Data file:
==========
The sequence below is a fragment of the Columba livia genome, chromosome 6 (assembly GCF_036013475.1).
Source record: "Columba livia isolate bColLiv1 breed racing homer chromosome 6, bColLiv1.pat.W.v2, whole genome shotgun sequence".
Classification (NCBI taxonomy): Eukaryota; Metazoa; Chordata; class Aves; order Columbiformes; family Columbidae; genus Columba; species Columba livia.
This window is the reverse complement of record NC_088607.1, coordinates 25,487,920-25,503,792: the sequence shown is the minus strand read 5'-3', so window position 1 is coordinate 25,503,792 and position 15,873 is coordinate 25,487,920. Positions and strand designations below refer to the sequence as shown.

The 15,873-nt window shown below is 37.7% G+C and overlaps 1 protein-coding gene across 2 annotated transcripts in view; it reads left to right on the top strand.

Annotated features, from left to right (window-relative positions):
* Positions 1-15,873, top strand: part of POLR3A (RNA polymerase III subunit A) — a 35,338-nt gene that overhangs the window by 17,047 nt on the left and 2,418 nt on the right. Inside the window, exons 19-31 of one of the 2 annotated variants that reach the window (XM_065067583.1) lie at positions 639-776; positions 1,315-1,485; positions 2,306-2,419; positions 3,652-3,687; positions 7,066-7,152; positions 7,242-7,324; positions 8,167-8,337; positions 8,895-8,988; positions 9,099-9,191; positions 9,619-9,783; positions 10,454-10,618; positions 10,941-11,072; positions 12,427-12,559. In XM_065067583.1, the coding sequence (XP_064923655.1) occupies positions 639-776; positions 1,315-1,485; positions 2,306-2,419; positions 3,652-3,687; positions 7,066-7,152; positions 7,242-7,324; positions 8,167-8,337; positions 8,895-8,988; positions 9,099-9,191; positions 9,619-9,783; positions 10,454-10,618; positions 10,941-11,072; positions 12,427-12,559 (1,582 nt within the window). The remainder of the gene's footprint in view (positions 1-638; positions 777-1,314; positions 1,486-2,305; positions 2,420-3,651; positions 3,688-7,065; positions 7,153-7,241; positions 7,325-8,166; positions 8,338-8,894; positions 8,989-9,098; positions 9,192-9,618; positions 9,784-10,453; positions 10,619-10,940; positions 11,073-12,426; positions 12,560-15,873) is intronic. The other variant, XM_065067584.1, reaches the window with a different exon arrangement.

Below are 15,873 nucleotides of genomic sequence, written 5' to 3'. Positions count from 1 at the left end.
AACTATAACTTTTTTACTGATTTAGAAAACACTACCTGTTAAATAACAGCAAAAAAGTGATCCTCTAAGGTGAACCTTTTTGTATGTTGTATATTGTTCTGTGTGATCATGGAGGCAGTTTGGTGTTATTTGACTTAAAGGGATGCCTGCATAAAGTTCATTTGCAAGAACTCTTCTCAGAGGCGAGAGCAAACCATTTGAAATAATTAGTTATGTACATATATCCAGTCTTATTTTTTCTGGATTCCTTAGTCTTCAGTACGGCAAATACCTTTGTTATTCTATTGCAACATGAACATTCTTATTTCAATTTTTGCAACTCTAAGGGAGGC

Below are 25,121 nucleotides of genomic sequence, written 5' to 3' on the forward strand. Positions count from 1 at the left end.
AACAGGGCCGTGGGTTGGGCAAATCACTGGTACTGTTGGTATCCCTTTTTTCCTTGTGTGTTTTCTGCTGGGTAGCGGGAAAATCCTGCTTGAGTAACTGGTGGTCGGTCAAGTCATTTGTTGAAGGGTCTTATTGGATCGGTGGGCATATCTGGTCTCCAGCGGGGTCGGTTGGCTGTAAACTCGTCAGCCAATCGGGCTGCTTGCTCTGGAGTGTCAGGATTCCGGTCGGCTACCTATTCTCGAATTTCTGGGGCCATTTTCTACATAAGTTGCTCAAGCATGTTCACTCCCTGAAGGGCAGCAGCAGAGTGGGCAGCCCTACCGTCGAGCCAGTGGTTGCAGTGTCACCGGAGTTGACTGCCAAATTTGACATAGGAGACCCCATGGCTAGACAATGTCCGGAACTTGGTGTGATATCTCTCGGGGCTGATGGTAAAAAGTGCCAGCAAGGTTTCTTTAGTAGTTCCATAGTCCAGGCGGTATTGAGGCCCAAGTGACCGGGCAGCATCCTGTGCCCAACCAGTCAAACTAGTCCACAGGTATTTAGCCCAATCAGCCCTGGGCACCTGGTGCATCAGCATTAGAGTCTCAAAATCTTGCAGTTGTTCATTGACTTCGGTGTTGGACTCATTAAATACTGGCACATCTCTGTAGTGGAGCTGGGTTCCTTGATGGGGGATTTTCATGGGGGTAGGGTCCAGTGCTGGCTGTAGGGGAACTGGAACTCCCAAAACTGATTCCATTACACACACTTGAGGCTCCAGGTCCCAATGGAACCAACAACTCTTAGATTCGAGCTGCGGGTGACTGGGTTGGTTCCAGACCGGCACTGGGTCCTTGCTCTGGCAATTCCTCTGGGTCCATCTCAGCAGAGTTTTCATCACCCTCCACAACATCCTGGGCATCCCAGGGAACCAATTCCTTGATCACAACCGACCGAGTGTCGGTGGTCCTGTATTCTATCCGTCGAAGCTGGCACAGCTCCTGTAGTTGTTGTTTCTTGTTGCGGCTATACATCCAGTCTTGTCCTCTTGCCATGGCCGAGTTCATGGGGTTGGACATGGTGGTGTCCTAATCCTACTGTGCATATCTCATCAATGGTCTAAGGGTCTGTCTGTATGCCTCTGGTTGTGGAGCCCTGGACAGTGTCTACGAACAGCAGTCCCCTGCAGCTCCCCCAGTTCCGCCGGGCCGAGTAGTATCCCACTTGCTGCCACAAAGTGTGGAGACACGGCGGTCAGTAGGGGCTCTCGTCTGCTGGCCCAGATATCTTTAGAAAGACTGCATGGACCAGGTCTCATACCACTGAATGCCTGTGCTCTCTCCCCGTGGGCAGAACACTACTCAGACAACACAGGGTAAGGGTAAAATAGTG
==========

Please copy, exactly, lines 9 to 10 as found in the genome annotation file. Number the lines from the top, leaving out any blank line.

AACTATAACTTTTTTACTGATTTAGAAAACACTACCTGTTAAATAACAGCAAAAAAGTGATCCTCTAAGGTGAACCTTTTTGTATGTTGTATATTGTTCTGTGTGATCATGGAGGCAGTTTGGTGTTATTTGACTTAAAGGGATGCCTGCATAAAGTTCATTTGCAAGAACTCTTCTCAGAGGCGAGAGCAAACCATTTGAAATAATTAGTTATGTACATATATCCAGTCTTATTTTTTCTGGATTCCTTAGTCTTCAGTACGGCAAATACCTTTGTTATTCTATTGCAACATGAACATTCTTATTTCAATTTTTGCAACTCTAAGGGAGGC

Below are 25,121 nucleotides of genomic sequence, written 5' to 3' on the forward strand. Positions count from 1 at the left end.